Gregorian Chant: The Eternal Song
By Sr. Fidelis
The second Sunday of Easter is full of spiritual meaning and has been given several different names over the centuries. It is known as “Low Sunday”, because it finishes the Octave of Easter. It is also known as “Quasi modo Sunday.” This immediately brings to mind Victor Hugo’s protagonist in The Hunchback of Notre Dame, but the name is actually taken from the first words of the Introit for that day! 1 Peter 2:2, reads: “As newborn babes, desire the sincere milk of the word.”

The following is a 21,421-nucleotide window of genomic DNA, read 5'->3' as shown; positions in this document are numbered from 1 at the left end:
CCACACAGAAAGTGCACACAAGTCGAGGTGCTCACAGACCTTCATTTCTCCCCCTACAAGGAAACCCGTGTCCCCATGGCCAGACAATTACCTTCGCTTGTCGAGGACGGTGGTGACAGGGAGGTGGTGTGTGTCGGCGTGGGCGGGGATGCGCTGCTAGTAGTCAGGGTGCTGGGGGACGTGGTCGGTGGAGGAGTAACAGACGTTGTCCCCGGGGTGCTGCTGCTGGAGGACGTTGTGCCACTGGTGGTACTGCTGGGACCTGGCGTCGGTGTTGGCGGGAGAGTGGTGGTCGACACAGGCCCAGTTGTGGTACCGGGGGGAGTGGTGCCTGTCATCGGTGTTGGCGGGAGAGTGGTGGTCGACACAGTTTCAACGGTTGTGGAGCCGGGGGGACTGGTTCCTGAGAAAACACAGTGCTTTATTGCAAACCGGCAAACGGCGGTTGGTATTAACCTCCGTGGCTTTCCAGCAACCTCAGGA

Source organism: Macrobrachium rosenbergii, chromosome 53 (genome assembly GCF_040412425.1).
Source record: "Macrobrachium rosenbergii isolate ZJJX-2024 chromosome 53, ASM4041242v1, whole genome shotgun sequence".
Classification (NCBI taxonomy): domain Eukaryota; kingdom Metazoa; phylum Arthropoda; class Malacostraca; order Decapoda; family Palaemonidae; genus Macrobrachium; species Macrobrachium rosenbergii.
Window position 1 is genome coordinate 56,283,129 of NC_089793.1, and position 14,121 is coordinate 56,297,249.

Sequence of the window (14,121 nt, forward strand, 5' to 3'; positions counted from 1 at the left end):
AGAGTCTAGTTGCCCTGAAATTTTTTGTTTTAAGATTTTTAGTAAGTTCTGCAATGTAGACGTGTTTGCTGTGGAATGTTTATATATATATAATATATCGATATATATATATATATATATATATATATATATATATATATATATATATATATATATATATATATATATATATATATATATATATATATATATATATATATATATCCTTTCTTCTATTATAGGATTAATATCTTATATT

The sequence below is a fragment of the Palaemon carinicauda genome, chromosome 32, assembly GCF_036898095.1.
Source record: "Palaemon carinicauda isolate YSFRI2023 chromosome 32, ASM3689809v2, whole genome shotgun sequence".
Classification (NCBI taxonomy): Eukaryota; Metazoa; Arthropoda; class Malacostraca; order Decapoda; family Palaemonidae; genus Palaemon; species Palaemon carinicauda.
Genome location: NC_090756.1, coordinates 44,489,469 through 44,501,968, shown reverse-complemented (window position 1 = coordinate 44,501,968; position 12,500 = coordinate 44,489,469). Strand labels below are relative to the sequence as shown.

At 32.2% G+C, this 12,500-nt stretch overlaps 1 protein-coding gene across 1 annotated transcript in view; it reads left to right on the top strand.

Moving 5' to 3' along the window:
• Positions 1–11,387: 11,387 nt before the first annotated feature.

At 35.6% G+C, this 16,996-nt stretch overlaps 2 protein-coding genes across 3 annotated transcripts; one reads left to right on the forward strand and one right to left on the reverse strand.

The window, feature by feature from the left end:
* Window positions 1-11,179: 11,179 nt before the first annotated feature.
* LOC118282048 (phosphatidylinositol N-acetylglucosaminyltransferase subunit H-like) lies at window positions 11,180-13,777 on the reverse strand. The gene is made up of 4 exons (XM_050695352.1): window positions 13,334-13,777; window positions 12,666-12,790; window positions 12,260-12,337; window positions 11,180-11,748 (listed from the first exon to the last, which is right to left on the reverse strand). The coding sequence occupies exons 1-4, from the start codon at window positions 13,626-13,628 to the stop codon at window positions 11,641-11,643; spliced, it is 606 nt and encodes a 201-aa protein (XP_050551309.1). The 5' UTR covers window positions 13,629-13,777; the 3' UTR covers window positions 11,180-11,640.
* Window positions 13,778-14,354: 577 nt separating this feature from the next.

This is a word to those newly baptized on Easter Eve. The introit is a simple chant in Mode 6, punctuated with Alleluias. “St. Thomas Sunday” is also a name given to the day, perhaps because the Communion for that day is Mitte manum, Jesus’ words to Thomas: “Place your hand in my side and be not faithless but believing.”
There is such a connection between the chant and the liturgy! These well-known melodies actually helped to identify the day.